Will City Planning Become More Socially Equitable Post-Coronavirus?

Autodesk’s Redshift Ι July 9, 2020 A native of Chicago’s South Side, landscape architect and planner Ernie Wong of Site Design Group has designed parks in all quarters of the city, from affluent, gentrifying neighborhoods to the bulldozed sites of former public housing projects. Wong understands the roles parks play in radically different contexts and […]

Mulligans

Landscape Architecture Magazine Ι February 11, 2020  Just a few years ago, Keri VanVlymen, a landscape designer with Ratio in Indianapolis, had never driven a golf cart, but now she’s an expert. Over five months in 2018, she surveyed each of Indianapolis’s 13 public golf courses, trekking “every mile of every trail of every course,” […]

Lunch Break Brutalism

Landscape Architecture Magazine Ι November 2019  Shane Coen, FASLA, drops by the newly restored Peavey Plaza in downtown Minneapolis every weekend. One of the first things he notices is how many more people can use it. The sunken concrete plaza is now far more accessible for wheelchair users and those with limited mobility, and its […]

In Detroit, Empty Lots Become Parks, Helping to Rebuild Lost Social Equity

Metropolis Magazine Ι June 24, 2019 Stephanie Harbin has lived in the Detroit neighborhood of Fitzgerald since 1969, and is president of the San Juan Drive block club. When she was a child, she remembers, there were 75 houses packed onto an extraordinarily long block of San Juan. And in a story that’s been repeated across […]

What Makes Us Us

Landscape Architecture Magazine Ι May 2019 Since its inception, it’s been hard to find much agreement in landscape architecture over the profession’s purpose and how it should work. For some contemporary designers, landscape architecture, in theory if a bit less in practice, is most visible when ecological systems are designed and deployed to remediate the earth, […]

Circle of Light

Landscape Architecture Magazine Ι January 2019  From the University of Chicago’s Crerar Science Quad, one can see the entire scope of the 128-year-old university’s built history. Bordered by science buildings and one medical school facility, the dominant Collegiate Gothic flavor of the university’s campus is present in the quad’s southern and southeastern edge, anchored by the […]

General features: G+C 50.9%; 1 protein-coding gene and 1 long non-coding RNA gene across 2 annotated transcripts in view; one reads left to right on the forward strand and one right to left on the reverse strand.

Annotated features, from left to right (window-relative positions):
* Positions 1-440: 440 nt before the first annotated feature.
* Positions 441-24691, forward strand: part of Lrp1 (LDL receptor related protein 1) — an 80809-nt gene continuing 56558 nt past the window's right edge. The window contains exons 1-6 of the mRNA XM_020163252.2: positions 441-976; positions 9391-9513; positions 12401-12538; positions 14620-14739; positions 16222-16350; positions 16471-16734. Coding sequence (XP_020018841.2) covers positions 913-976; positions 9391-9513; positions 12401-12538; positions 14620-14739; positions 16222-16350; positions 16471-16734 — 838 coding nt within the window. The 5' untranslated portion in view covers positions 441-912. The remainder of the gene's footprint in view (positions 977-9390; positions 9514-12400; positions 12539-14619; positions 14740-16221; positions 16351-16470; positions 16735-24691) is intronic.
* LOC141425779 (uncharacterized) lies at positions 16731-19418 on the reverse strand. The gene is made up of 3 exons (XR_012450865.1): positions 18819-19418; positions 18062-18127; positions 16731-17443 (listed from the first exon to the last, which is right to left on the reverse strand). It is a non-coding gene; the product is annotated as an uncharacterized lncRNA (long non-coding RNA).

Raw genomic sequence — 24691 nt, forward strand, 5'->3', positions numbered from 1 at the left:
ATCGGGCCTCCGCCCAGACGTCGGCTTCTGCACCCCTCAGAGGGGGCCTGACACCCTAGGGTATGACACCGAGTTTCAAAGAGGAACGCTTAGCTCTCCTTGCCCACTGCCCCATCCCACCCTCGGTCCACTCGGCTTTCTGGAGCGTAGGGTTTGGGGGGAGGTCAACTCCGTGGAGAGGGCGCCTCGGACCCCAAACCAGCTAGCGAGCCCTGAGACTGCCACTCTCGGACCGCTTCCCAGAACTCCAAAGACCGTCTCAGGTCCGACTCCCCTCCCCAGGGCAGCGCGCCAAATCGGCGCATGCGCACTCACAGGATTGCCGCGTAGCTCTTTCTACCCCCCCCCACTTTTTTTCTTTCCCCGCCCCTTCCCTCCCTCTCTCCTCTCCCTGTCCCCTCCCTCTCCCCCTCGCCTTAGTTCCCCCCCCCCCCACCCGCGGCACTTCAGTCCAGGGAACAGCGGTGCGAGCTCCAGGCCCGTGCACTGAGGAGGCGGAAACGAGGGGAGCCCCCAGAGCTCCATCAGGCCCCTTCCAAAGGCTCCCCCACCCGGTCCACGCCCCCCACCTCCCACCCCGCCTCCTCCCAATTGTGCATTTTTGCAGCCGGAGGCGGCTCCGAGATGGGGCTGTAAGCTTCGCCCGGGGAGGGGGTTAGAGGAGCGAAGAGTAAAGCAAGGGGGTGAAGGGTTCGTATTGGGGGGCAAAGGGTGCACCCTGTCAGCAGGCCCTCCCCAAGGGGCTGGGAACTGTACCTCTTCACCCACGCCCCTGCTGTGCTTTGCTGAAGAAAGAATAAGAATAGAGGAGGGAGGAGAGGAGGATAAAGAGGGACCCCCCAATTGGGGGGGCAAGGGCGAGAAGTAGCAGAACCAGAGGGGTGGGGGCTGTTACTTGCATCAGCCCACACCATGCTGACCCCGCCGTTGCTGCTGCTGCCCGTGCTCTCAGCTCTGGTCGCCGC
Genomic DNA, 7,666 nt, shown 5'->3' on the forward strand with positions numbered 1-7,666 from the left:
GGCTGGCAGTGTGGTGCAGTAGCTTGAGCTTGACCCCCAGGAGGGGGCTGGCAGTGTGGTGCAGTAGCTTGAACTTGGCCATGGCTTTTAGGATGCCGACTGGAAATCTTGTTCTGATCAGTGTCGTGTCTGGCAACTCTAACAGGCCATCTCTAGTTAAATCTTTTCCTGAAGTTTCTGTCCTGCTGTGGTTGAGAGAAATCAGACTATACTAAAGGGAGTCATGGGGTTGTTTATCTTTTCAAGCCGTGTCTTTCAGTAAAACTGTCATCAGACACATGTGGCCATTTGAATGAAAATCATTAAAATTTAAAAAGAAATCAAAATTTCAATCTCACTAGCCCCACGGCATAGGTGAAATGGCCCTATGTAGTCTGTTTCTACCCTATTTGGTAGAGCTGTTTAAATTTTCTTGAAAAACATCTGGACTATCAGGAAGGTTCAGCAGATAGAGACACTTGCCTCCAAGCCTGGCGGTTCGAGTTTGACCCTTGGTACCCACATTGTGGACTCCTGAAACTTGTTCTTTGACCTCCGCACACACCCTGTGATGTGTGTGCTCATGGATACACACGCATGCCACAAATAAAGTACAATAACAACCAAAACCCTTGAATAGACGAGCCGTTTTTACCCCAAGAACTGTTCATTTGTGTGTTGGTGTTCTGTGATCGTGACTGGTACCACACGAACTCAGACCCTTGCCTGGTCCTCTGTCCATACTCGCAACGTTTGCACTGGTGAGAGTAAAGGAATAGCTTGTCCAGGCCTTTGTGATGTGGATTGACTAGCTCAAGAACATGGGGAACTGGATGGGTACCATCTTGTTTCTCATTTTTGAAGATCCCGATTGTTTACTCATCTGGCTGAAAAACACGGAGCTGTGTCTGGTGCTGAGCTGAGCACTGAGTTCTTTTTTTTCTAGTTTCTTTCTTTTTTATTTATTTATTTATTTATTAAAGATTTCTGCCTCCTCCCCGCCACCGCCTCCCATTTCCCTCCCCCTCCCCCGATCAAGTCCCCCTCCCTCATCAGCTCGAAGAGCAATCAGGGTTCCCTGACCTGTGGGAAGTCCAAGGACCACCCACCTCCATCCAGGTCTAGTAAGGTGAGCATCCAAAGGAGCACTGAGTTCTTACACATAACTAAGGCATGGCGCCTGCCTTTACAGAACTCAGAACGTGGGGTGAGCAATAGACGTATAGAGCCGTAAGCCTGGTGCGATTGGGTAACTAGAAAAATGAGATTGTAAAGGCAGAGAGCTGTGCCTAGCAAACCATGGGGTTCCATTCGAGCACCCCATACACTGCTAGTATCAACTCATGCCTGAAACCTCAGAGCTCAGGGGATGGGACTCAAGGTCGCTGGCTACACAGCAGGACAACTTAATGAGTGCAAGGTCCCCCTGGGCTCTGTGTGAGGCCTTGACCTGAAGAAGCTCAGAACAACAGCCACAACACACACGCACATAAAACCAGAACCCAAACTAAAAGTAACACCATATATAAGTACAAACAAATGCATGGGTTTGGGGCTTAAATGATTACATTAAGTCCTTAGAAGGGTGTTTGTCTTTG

Let My Rivers Go

Landscape Architecture Magazine Ι May 2018  On May 31, 1889, the South Fork Dam east of Johnstown, Pennsylvania, gave way after a day of heavy rain. The dam had hemmed in the waters of Lake Conemaugh, a weekend retreat for western Pennsylvania’s Gilded Age industrial barons (the Carnegies, the Mellons, the Fricks). Despite their means, the […]

San Francisco’s Ambitious India Basin Development Project Is Wild at the Edges

Redshift Ι March 20, 2018 India Basin, on the southeast edge of San Francisco, was historically a neighborhood tied to the shipbuilding industry. An unassuming nub poking out into the San Francisco Bay, the 17-acre parcel at 700 Innes Avenue is something of a unicorn: It’s a rare example of undeveloped land (along the waterfront, no […]

Architecture Beyond the A-List

October 12, 2017 Ι CityLab Away from the main exhibit of the Chicago Architecture Biennial—the country’s biggest architecture festival, on show through January—there are a half-dozen smaller “anchor” shows, hosted by neighborhood arts organizations far from downtown. These reveal a different side to Chicago’s architectural legacy, famed for the White City of 1893, Frank Lloyd Wright, […]

The Final Hill

Landscape Architecture Magazine Ι October 2017  The first thing you notice is all the cars. The are a strange landscape divided by Jersey barriers and concrete retaining walls that carve up the site’s topography. Endless rows of cars are parked along its curving streets and in front of 62 three- and four-story barracks-style buildings that plod […]